A New York Times story last month described a new phenomenon in China in which groups of “netizens” hunt down wrong-doers through online crowd-sourcing and sleuthing. According to the story, a group of online vigilantes determined the identity of a woman who had posted a video of herself torturing and killing a kitten. Within a few days, the vigilantes were able to piece together clues and identify her by eliciting information from readers on Mop, a popular online forum. Ultimately, the woman and her camera man were publicly shamed and expelled from their public sector jobs, cutting them out of the prospect of pensions and lifetime employment.
Mob justice is nothing new, but the Internet moves it along faster than before. Also, the Internet expands the playing field from the proverbial village of twenty or so torch-bearing peasants to potentially the entire online world. In other words, the Internet’s gifts to mob justice are speed and reach. The kitten killer was picked out of a population of 1.3 billion Chinese in six days. But the problem with speed, when applied to an angry mob, is that it tends to skip over due process. The kitten killer story led me to three conclusions about online mass collaboration known as crowd-sourcing:
- Online actions have real-world consequences. Every day, social networks provide us with rich new examples that what we do online doesn’t stay there, including a recent report attributing the huge popularity of Facebook in the United Kingdom to a fourfold rise in syphilis cases. But real-world consequences are nowhere sadder than in cyber-bullying. This was brought into focus recently with news of a 15-year old Massachusetts girl who hanged herself after being bullied both physically and through social networks and harassing text messages. Politicians who supported the recently passed U.S. health care overhaul legislation have faced their own version of cyber-bullying, as some angry constituents have begun hurling online threats at their representatives. Even a prominent opponent’s Twitter comment encouraging supporters not to retreat but to “reload” has been considered overly hostile by some, as was a follow-up Facebook post containing a U.S. map and the crosshairs of a gun sight to mark the home states of Congress members who supported the bill.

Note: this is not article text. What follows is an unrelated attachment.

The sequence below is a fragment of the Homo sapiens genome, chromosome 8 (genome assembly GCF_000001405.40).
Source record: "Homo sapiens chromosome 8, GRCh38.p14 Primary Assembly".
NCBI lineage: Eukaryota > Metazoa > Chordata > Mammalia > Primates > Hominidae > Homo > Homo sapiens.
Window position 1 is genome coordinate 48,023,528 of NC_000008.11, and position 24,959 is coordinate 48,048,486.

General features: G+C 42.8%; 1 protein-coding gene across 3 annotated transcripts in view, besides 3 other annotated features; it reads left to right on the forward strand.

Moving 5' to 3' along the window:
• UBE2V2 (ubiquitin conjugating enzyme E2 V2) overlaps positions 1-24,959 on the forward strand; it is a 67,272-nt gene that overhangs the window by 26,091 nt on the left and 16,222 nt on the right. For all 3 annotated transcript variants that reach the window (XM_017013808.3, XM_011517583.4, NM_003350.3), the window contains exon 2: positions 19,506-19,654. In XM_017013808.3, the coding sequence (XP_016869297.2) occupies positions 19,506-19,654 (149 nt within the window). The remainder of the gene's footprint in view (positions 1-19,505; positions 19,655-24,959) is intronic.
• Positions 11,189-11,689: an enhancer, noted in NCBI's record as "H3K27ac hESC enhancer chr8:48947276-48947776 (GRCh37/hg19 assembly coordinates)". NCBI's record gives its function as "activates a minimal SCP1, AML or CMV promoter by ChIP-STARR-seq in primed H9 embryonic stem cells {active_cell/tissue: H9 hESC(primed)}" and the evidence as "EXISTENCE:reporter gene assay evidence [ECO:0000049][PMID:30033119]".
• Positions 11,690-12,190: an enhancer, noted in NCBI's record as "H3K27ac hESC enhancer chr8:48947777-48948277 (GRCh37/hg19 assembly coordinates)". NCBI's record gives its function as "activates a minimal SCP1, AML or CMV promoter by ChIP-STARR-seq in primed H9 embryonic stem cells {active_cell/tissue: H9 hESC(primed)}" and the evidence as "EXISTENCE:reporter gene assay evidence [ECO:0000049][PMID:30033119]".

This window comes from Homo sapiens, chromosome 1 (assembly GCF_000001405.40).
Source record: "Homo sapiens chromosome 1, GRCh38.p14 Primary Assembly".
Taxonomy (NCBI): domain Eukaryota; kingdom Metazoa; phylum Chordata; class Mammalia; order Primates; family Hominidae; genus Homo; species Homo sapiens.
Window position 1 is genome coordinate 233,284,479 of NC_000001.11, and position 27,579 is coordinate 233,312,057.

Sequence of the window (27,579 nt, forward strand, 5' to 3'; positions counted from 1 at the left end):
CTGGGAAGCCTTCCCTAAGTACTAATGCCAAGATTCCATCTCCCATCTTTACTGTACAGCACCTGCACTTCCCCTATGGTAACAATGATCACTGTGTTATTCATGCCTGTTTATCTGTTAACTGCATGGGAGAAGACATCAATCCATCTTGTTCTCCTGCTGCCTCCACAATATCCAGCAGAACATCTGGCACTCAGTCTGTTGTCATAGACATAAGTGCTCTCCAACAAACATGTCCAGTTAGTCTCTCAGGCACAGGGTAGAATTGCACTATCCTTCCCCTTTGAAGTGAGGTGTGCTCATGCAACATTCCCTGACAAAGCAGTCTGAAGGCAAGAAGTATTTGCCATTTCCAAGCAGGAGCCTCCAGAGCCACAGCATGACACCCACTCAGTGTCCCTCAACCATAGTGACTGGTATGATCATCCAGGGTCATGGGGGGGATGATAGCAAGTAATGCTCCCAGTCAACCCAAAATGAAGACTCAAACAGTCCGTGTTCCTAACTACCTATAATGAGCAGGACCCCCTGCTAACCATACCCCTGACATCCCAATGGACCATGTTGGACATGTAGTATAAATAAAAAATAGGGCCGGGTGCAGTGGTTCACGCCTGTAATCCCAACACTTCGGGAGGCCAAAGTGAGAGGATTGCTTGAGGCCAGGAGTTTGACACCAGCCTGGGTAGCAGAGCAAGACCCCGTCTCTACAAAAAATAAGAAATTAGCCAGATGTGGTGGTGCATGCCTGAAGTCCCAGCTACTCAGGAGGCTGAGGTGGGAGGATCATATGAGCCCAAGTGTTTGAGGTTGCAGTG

- Privacy through anonymity is extinct. Clearly, the kitten killer assumed that with a generic backdrop behind her and no names attached to her video post she could get away with her crime. As educated Internet users, I suspect we are all due for a rethink of what privacy means for us, how much we are willing to sacrifice in order to participate in online communities, and what the consequences may be of divulging bits and pieces of our personalities to a potentially unlimited audience. Even a photo we post of ourselves, shared among friends, may be used to identify our location or other information about us. This was demonstrated recently by a woman whose chatty Facebook posts provided enough information about her whereabouts that it resulted in her house being burglarized by one of her “friends.” A Chinese official was recently discredited after his bawdy diary—outlining dalliances and drinking—was published online. This may be another example of vigilante justice, but it is also a reminder of the perils of creating a virtual paper trail that can come back to haunt you. Another problem with assumed anonymity is that it can cause people to act rashly and callously—and this is something of which both the woman who killed the kitten and those who brought her to justice may be guilty.
- Sheer numbers don’t equal brains. The same power harnessed by online vigilante groups to track down wrongdoers and publicly shame them can and has been used for more positive purposes. Indeed, crowd-sourcing, like mob justice, is not a new idea, but it has been super-charged by the Internet. A classic example of this is Wikipedia, which at least one fairly rigorous study found to be at least as accurate as the Encyclopedia Britannica, and more current. More recently, a group of MIT students won a DARPA challenge by tracking down, before any other team, the latitude and longitude of ten red balloons, hidden in secret locations across the United States, simply through social networking. The concept of crowd-sourcing is said to have evolved from the famous observation that the weight of an ox is more accurately estimated by taking the average of guesses made by a group of people at a state fair than by any one guess on its own. But this phenomenon flies in the face of the angry crowd, which puts someone to death in the heat and excitement of the moment before realizing that the person was mistakenly accused. We may wish to take this as a reminder that “group think” can be as dangerous as taking any one person’s word for anything.
As in so many things, knowledge is a powerful tool, and generally speaking, more people putting their minds to a task is better than fewer. What leads to good or bad outcomes will ultimately be based on what we as “netizens” do with the gift of knowledge, scope and speed that the World Wide Web brings to us.